Milosh has hefted a large monster bone that he has found.  He speculates that it might be the femur of an Ogre, but when Ostrogniev pushes him on why he thinks that, he backtracks quietly.  Milosh is smarter than anybody else in the party, but Ostro is not a man without faculties himself.  Others in the hunting party suspect that Milosh often makes answers up, but none have ever been able to catch him in an outright lie.  It is a game of cat and mouse that the two men have been playing for years now.

Milosh places the large bone in his backpack.  He'll probably find some use for it eventually, even if it's just as the handle of a new axe.

Offline FarAway Sooner

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Re: Thea The Awakening: An Introduction
« Reply #25 on: January 06, 2017, 09:10:31 PM »
Another day passes.  The hunting party explores further south, looking for the hut of a herbalist that we'd heard tales of in the past.  The explorers find her hut and engage her in conversation, but (aside from an offer of expensive healing that they do not need and probably could not afford in any event) little of interest comes out of the conversation.  There is a vague hint of a favor she would like done, but she seems to guard her secrets closely and since we offer no payment for services, she mentions no task.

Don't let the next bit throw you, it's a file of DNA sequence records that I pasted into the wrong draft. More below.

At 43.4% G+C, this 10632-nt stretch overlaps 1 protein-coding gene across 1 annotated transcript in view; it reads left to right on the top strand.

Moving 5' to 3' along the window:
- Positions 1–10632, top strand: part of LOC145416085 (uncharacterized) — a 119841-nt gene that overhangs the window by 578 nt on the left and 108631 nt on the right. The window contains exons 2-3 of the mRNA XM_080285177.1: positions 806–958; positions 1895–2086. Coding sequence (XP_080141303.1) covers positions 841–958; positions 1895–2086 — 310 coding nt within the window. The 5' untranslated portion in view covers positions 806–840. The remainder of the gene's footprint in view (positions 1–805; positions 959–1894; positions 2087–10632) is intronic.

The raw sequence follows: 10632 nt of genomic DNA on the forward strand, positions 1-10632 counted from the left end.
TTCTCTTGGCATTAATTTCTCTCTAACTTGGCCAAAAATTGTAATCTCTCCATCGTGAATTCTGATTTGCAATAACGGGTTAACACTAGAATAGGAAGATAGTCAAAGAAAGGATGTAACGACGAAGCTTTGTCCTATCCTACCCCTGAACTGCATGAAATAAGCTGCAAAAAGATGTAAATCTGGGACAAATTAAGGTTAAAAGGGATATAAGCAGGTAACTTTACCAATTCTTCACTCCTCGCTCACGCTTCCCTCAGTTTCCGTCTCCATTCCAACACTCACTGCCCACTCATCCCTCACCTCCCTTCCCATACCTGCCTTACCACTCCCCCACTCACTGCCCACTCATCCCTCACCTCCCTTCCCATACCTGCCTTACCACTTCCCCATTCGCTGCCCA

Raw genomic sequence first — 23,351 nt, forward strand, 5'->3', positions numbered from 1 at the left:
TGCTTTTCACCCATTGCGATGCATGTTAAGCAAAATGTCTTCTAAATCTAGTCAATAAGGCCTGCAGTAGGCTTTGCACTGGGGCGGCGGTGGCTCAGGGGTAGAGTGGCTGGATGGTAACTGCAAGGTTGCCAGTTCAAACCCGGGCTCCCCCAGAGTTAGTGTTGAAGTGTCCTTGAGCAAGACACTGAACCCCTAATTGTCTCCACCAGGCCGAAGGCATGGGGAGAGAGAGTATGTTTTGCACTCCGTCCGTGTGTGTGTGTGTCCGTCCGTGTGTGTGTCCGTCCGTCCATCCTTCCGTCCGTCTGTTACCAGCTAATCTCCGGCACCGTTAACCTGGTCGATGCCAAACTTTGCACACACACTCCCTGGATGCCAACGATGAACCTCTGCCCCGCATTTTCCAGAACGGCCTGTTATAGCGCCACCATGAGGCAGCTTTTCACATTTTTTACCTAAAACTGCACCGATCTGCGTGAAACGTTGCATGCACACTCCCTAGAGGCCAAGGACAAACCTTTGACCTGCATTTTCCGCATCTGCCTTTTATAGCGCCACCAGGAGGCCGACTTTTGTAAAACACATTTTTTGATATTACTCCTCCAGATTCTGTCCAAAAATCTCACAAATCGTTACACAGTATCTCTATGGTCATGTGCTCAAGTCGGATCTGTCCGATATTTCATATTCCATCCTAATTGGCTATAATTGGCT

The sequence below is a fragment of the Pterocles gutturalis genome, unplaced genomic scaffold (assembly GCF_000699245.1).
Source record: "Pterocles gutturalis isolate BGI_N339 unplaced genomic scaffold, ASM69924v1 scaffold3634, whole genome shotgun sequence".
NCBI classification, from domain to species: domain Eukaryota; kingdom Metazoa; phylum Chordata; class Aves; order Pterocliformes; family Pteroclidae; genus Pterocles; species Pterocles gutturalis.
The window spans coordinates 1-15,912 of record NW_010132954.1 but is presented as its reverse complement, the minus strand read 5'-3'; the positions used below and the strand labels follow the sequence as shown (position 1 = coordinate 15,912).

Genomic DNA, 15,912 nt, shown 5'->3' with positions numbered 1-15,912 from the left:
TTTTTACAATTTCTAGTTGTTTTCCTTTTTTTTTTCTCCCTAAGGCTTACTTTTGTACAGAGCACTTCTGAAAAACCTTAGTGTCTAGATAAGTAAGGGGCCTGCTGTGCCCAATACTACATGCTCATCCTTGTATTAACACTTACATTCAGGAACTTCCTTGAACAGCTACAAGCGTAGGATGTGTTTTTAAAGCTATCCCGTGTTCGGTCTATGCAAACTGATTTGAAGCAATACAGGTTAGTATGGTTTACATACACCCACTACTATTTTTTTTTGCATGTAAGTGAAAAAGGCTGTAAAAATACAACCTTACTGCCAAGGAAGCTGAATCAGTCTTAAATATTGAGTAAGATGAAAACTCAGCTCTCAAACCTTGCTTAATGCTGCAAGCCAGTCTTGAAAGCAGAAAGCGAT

I remember few things from the old world, but I was the God of Light and I remember the sun well.  What I see now in the sky is a faint reminder of the warm, sunny days that once blessed this land through all of Spring and Summer. 

But, to my people, it is a beacon.

In some hearts, I sense a stirring of hope.  In others, only dutiful determination and a dogged refusal to indulge in the luxury of hope.  In this wretched world of theirs, hope is most often just an intermediate step on the way to despair.

However they cope with this, there is a quickening of their hearts.  All of them seem invested in their work, learning and striving as best they can.  Perhaps this (along with the greater safety of travel afforded by the brightness of a day) accounts for the personal growth I sense in all of them.


Offline FarAway Sooner